Different from our original example, though, on the first slide, this means that the CEO is now not the only person who's data-driven.

This entire process we have just talked about also represents an important commitment to data-driven decision-making in an organization.

We, as a company, have allocated resources and think being data-driven is important enough to do so and expand these enormous costs and resources.

Uday, would you mind taking us through how this space has evolved over time?

Yeah, sure. Thanks, Ari.

I think the example that you gave is quite apt for explaining the overall concept at a high level.

I do want to emphasize that nowadays, it's not just about answering the business questions, but it's also the use of personalizations.

We use so many products online today that are giving you or feeding you personalized information to some extent.

In order to be able to achieve that, you do require a little bit of data engineering behind the scene.

With that said, I'd like to move on to the next slide where we'll talk about the evolution of this overall data engineering as a concept.

When I started my career back in 2008, I read this book from Ralph Kimball.

It was primarily considered as the holy grail for designing any decision systems back then.

As you see, even though it was published in the 90s, it does have its impact today.

It is still relevant to a lot of solutions which are at small scale for different companies because that book not only tells you the fundamental way of structuring the data and storing the data for your analytical use cases, but it also helps in minimizing the tendency that you see in your current data footprint.

But obviously, that was back in the days when the storage was expensive and the data was not growing at that pace.

As we move forward, storage became cheaper and cheaper over time, the data grew, and with the growth of data actually led the rise of some MPP systems like Vertica and Teradata and whatnot.

But what didn't change even with that is the way we were processing the data.

I remember back in the days, the only skill that you need to be a data warehouse developer was either you should be able to write a PL SQL stored procedure, or you should be able to use one of those out-of -the-shelf ETL tools like Informatica and Talent or whatnot.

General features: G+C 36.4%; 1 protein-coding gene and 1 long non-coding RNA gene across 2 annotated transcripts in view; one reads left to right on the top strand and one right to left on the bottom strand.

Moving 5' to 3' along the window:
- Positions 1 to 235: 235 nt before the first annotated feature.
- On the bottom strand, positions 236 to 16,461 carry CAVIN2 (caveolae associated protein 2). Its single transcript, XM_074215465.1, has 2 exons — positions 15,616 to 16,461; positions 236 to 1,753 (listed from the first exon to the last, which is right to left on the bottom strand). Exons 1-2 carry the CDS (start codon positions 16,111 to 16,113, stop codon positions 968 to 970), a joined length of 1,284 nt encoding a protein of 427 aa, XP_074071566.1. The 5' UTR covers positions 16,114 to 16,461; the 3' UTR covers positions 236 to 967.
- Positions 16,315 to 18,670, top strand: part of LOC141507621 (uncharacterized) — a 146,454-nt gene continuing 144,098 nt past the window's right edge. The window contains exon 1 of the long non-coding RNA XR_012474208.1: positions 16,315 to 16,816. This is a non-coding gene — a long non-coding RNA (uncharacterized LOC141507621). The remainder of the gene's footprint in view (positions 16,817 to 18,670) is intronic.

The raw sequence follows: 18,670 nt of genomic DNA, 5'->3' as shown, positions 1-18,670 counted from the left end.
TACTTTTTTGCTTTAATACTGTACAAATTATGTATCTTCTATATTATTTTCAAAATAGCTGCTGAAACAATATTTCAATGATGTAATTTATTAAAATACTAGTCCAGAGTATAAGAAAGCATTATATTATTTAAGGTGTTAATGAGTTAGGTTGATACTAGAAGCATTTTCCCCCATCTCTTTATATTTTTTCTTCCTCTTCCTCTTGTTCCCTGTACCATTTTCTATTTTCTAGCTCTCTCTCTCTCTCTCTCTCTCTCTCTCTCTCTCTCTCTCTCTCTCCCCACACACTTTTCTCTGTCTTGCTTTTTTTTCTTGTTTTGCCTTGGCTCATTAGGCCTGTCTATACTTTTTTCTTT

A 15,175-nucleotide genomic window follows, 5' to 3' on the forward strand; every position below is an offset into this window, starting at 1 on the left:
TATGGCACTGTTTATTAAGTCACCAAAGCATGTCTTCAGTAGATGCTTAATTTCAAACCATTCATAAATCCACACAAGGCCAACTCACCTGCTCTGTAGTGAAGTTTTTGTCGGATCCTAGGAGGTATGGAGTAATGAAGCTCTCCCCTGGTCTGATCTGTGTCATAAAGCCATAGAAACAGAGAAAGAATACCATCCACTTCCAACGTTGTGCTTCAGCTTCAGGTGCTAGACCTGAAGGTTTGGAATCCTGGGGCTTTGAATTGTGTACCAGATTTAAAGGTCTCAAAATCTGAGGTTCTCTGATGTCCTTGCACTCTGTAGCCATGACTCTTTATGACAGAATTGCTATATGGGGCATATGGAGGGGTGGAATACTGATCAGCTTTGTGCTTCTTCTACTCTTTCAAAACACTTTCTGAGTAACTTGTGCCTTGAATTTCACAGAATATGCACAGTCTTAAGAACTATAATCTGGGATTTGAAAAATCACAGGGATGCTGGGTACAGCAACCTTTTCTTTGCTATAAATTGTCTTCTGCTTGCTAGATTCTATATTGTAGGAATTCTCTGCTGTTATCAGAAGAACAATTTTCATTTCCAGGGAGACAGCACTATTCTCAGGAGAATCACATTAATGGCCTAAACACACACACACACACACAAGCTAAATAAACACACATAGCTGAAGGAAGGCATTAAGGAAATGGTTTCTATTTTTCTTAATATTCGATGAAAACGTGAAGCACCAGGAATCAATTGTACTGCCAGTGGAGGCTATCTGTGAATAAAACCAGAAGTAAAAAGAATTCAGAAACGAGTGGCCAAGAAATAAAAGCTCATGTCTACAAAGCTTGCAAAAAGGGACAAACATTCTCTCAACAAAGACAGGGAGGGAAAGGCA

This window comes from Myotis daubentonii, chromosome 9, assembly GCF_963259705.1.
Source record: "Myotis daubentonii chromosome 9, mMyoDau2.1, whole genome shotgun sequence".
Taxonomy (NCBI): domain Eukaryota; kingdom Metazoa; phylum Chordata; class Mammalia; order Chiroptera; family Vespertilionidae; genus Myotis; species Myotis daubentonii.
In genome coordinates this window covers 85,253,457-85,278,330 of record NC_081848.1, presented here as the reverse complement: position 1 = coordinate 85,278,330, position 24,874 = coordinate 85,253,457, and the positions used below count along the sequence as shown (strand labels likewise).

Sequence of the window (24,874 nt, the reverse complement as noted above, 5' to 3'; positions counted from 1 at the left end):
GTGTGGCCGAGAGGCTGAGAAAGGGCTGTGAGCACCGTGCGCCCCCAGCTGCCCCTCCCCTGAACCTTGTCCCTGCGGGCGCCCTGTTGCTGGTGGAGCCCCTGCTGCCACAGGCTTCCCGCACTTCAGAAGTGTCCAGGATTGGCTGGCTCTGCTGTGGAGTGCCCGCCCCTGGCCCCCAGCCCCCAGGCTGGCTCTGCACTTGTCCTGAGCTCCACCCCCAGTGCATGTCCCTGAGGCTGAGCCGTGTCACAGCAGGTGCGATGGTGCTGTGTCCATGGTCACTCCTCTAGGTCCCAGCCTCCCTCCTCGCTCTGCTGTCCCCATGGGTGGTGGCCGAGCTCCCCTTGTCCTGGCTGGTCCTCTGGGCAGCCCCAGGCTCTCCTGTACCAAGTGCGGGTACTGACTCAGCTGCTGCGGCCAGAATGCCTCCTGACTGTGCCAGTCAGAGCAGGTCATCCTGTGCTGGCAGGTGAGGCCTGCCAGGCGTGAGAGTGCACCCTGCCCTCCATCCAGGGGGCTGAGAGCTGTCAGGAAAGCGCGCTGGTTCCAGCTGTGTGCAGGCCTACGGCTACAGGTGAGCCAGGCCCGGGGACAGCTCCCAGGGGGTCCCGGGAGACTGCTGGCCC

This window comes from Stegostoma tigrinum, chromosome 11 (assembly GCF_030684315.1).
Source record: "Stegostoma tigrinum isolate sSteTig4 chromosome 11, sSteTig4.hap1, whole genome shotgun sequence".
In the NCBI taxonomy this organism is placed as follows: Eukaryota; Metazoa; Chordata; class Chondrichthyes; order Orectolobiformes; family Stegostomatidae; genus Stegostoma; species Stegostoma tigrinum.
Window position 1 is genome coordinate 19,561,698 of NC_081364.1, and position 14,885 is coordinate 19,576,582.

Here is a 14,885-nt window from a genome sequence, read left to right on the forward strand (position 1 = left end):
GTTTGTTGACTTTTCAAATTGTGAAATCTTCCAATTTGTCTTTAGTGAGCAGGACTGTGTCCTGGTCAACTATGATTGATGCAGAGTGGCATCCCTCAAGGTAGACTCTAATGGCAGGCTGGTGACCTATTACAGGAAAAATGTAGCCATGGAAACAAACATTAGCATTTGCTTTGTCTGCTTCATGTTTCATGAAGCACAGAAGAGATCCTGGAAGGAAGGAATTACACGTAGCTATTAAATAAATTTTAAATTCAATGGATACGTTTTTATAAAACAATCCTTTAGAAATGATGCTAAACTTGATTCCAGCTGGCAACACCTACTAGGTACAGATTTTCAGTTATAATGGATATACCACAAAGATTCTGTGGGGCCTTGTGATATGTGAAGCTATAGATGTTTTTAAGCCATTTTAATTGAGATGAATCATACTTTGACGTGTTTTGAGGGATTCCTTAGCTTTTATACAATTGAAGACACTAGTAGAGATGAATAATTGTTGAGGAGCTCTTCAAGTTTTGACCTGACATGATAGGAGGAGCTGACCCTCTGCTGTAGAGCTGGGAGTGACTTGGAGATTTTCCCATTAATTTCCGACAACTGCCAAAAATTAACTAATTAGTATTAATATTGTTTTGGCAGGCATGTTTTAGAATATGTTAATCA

We started seeing some challenges as the data volume kept growing and the platform kept evolving.

And obviously, yeah, the 90s was one of the best times for the pop music, and grunge was one of my favorite genres.

But today, I'm not going to talk about the music, of course.

So moving forward, what we saw in the early 2000s were the evolution of Hadoop.

And as Hadoop came into existence, it fundamentally changed the way we store the data and how we process the data.

And even though it was introduced in early 2000s, the wider adoption actually happened a decade after.

And as it was being adopted, it also was evolving. And the overall tech stack required for processing data in a distributed system was also evolving at the same time.

So that led to the rise for Apache Spark. And Apache Spark had a very quick adoption because people had already experienced some of the challenges that they were experiencing with MapReduce and Hadoop.

And building on top of MapReduce, Apache Spark actually changed the game for how we process massive amounts of data in just a fraction of seconds.

It was still batch, but it just worked just fine. And it has only improved over time.

Over this course, what every developer realized that SQL has been the bread and butter of interacting with data.

You cannot forget SQL, even though the other technology stack is evolving.